In 1969 the 750 S and the 750 GT models were born. The engine and frame had been reworked and power of the ’S’ was increased to 60bhp. 

Like the agricultural machinery made by Laverda SpA, the other family business, Laverdas were built to be indestructible. The parallel-twin engine featured no fewer than five main bearings – four crankcase bearings and a needle-roller outrigger bearing in the primary chain-case cover – a duplex cam chain and a starter motor that had twice the needed power. The downside was increased weight, compared with the competition, such as the Ducati 750.


1972 Laverda 750SF


Three bikes were entered for the 1969 Dutch 24-hour endurance race in Oss, where the 750S was clearly the fastest bike, until piston failure left just one machine to finish fourth.

The SF model incorporated disc brakes and cast-alloy wheels. The 750 SFC half-faired racer dominated the international endurance race circuit in 1971, distinguished by its orange colour, aerodynamic fairing and upswept exhaust.

(The SFC was featured in the New York Guggenheim Museum’s 1999 exhibit The Art of the Motorcycle as one of the most iconic bikes of the 1970s.)

By the late 1960s, Laverda was facing increasing competition from the Japanese and developed a new three-cylinder powerplant, which was first shown as a prototype at the Milan and Geneva shows in 1969. 


Laverda RGS 1000 with fairing extensions – Mr Choppers


The 1000cc prototype was essentially a 750 twin with an additional cylinder. The bike that went into production in 1972 retained a conservative layout, sharing some of the features of the earlier SF/SFC models, but the 981cc triple provided more power than the outgoing twins, with not much more weight. 

The 1973-1981 Laverda 1000 3C Triple model made 85bhp at 7250rpm and could better 130mph (210km/h).

The new Laverda Jota, based on the 3C, made a big impression in 1976, producing 90bhp and reaching a top speed of 146mph (235 km/h). It came with factory racing parts fitted into the road engine.


Laverda Jota 1000cc –  Ronald Saunders


British importer Roger Slater helped the factory to develop a high-performance version of the bike. Laverda three-cylinder engines had a 180-degree crankshaft arrangement, in which the centre piston was at the top of its stroke when the two outer pistons were at the bottom. This purposefully out-of-phase design gave the Laverdas a distinctive character.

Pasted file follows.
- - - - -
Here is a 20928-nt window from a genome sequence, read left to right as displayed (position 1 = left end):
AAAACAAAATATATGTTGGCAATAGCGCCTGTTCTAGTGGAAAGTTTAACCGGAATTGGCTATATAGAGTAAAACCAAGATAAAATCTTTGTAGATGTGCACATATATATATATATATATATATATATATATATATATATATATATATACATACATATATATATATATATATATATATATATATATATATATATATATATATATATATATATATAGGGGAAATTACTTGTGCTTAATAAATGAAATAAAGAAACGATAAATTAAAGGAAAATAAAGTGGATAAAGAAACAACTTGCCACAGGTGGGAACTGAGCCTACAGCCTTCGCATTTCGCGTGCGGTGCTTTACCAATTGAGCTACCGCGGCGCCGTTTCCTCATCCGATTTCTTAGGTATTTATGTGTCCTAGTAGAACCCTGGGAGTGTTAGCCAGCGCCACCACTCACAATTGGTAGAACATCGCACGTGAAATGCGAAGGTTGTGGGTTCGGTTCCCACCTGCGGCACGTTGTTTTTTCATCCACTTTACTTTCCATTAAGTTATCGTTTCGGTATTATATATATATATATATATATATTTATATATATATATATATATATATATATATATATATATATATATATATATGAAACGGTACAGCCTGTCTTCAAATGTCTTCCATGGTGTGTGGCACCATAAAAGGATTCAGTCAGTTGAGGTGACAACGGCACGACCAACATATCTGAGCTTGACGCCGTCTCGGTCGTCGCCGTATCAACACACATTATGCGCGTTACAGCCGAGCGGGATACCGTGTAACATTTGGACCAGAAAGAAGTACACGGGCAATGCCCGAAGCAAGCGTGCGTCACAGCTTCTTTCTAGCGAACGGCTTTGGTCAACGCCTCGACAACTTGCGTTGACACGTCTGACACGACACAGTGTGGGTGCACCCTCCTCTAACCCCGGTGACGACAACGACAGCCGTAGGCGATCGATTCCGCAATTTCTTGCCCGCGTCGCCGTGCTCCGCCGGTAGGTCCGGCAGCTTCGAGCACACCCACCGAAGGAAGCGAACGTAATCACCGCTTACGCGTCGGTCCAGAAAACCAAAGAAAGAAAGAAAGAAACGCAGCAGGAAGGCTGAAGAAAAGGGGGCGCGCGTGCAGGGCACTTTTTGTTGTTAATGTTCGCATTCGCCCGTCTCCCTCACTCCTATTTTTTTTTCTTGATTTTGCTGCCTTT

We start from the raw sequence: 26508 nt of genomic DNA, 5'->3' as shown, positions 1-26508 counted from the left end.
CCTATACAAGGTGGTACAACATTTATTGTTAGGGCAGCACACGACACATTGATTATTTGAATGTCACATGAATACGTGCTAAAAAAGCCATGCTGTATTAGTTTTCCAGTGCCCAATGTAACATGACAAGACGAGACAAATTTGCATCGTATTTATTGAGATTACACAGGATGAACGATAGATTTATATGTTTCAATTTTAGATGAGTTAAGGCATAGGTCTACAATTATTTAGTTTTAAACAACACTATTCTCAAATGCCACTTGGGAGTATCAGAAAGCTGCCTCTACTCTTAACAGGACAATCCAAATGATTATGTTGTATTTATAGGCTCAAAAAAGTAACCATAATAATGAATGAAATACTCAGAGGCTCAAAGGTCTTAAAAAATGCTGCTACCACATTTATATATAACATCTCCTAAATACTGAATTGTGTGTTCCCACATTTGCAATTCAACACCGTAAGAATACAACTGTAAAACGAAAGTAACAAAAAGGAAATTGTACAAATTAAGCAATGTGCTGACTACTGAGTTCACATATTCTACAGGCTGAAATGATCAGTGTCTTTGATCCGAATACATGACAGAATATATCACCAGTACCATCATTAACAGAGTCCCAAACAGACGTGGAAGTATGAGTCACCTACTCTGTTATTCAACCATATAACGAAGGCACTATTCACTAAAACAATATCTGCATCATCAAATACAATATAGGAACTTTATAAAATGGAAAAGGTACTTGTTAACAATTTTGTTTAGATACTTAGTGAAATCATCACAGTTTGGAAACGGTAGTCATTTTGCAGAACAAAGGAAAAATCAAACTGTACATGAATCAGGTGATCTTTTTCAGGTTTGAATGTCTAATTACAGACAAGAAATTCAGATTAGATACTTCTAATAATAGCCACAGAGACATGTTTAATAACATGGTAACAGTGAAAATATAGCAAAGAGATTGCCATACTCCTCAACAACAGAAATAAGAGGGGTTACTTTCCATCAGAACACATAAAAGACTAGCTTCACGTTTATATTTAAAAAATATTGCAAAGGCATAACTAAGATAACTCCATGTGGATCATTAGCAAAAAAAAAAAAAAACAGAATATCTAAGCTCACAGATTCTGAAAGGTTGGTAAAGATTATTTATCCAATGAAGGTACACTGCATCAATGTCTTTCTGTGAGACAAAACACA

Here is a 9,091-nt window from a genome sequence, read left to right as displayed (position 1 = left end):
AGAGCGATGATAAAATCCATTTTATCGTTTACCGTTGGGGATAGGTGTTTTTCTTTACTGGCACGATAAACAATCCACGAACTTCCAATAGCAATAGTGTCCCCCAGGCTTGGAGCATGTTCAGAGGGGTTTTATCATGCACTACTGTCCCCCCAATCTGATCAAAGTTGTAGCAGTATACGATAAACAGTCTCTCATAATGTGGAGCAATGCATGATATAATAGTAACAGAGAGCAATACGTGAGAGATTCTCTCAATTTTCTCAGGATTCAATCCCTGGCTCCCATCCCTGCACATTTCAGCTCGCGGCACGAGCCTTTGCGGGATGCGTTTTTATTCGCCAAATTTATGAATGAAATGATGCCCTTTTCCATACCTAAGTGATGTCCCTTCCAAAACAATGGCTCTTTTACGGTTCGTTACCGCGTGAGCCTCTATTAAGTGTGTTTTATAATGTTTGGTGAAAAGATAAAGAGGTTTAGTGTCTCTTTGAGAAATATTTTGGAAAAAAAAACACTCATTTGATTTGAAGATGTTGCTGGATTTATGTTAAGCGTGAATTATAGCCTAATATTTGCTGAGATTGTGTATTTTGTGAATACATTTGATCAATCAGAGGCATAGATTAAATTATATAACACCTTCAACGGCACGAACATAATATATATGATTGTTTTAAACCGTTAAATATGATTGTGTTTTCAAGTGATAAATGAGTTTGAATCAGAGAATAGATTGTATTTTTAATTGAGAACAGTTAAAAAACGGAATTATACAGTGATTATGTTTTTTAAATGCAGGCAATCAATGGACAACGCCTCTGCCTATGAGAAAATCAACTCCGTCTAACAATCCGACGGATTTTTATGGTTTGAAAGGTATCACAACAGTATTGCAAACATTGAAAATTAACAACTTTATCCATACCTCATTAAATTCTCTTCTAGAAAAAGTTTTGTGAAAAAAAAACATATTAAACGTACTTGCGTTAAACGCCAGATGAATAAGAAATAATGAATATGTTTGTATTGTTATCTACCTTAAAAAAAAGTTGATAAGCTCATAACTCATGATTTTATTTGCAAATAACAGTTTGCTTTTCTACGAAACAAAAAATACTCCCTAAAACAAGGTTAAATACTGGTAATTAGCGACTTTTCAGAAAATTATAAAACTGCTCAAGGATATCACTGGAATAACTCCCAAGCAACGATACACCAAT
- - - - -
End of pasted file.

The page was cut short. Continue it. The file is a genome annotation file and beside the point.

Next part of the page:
After the rework, the engine evolved into a smoother, rubber mounted 120-degree configuration in 1982.


Laverda 1000 V6 – Laverda Archive


In 1977, Laverda unveiled a V6 at the Milan Show and entered it in the 24-hour Bol d’Or race at the Paul Ricard circuit in France. While notching an impressive main-straight speed of 175.46mph (282.38km/h) during a practice run, its performance in the race was hindered by its bulk and it did not finish the race. 

Laverda planned on re-entering the V6 in the 1979 race, but rule changes limited Endurance racers to four cylinders and the V6 project was officially ended.

The three-cylinder, 1978-1979 Laverda 1200 TS Mirage was one of the largest Laverdas with a 1115cc engine producing 73bhp.


1980 Laverda 500S – Ricard Liop


Laverda launched a smaller, 500cc, twin-cylinder, eight-valve, entry-level machine named the Alpino, in 1977. It came with a six-speed gearbox and balance shaft.  A 350cc version of the Alpino was also available from November 1977  and was primarily designed for the home Italian market where a high tax was payable for machines over 350cc.


1977 Laverda 350cc – Catawiki


These were followed by the improved Alpino S and Formula 500 racer in 1978. Its import into the UK led Roger Slater to develop the 1979 Montjuic that was a road-legal F500 with lights, side stand and instruments. It evolved into the Mk2 in 1981, but EEC noise restrictions saw its demise by 1983.